As more workers push for remote work, we’ve begun trying to find a common vocabulary to classify how well an organization supports its remote workers. There’s the idea of “remote-friendly” vs. “remote-first” — how do your teams tools and processes enable your remote teammates to succeed? The problem is that these terms are very subjective – it’s hard to assess yourself well with this standard.
I have worked on teams with various remote and distributed configurations, and there’s one factor that seems to determine whether remote employees can succeed — I’m calling it the “center of gravity.” Where is your team’s center of gravity? Let me show you a few examples.
The nominally “remote-friendly” team
You’ve decided to be remote-friendly, which means letting a few of your good people move back to their hometown, or closer to family, or just stop coming into the office. But with the majority of the team still in the office, your center of gravity is in the office. This sets you up for failure. The majority of communication is going to happen in the office over a cubicle wall, or over coffee. When you have a meeting, everyone in the office huddles in a conference room around one shared microphone while the remote employees struggle to hear, and can’t keep up. This type of “remote-friendly” is anything but.
The majority-remote team
Another straightforward example: with most of the team working remotely, your center of gravity is now in remote-land. Your default modes of communication move to remote-friendly tools. Instead of conversations over the cubicle, they’re happening in Slack. Instead of the conference-room-plus-crummy-audio situation above, everyone calls in from their own desk, setting a level playing field.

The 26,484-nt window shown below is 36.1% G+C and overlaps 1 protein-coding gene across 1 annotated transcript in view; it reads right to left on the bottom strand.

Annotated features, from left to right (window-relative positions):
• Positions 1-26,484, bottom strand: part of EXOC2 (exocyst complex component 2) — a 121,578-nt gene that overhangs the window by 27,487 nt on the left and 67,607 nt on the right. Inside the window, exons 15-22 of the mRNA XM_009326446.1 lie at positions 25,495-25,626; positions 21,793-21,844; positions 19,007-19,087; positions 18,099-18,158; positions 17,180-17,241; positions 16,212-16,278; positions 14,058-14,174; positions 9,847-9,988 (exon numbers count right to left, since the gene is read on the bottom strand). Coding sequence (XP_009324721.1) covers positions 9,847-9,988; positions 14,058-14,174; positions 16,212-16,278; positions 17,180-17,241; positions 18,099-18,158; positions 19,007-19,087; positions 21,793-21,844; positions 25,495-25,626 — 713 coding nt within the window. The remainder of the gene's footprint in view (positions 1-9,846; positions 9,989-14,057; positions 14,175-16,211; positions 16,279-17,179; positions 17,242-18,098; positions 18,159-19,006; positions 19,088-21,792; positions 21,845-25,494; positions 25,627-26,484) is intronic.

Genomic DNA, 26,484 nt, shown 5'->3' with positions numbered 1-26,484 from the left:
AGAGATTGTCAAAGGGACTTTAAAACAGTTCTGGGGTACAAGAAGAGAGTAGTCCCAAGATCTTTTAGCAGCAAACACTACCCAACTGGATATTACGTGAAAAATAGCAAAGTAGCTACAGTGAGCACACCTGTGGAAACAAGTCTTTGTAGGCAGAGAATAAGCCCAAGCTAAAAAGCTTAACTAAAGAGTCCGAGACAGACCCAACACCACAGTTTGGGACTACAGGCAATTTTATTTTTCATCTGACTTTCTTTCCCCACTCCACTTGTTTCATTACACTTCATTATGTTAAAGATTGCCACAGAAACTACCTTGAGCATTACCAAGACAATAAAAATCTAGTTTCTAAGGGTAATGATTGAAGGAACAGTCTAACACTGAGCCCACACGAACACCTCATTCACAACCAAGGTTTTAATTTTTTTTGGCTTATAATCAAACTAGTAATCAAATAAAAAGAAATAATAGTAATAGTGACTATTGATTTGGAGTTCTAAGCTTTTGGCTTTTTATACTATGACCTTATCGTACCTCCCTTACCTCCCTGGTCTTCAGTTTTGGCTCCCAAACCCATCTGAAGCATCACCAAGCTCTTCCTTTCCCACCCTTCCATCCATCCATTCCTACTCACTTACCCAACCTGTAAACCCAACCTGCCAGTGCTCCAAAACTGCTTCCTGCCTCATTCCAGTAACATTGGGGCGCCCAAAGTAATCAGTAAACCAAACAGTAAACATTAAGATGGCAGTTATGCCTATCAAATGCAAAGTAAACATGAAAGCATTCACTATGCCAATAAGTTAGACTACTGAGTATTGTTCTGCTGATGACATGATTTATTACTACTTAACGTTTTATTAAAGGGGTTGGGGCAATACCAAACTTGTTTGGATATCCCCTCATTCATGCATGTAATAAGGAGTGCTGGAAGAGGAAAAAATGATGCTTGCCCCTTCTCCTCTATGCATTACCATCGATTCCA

They may have lost the center of gravity, but people in the office aren’t put into a weaker position, relative to remote workers. They have the same access to the same tools as the remote workers. Everyone can contribute, everyone can be heard.
This works well, but a lot of companies think they can’t get any work done with most of their workers out of the office. There is, however, another configuration I’ve seen, and the results may surprise you.
The distributed team
This is a distributed team. It has the same amount of remote workers as the first example (the in-office center of gravity) except now the in-office contingent is split up among several different offices. Our visual metaphor breaks down a bit here, because the new “center” just depends on how we arrange the faces. So instead of taking the top-down view of the team, let’s draw that same team from any one worker’s point of view:
Even though the majority of people are in an office, from the perspective of any individual teammate, the majority of the team is somewhere else. This forces the team to adopt remote-first tools and processes, even with a mostly in-office team.
This theory is based on my own observations, which are admittedly a small sample size. Have you seen something different? Tell me about it.
Thanks to my colleague Mike Rooney for suggesting an improvement to this post.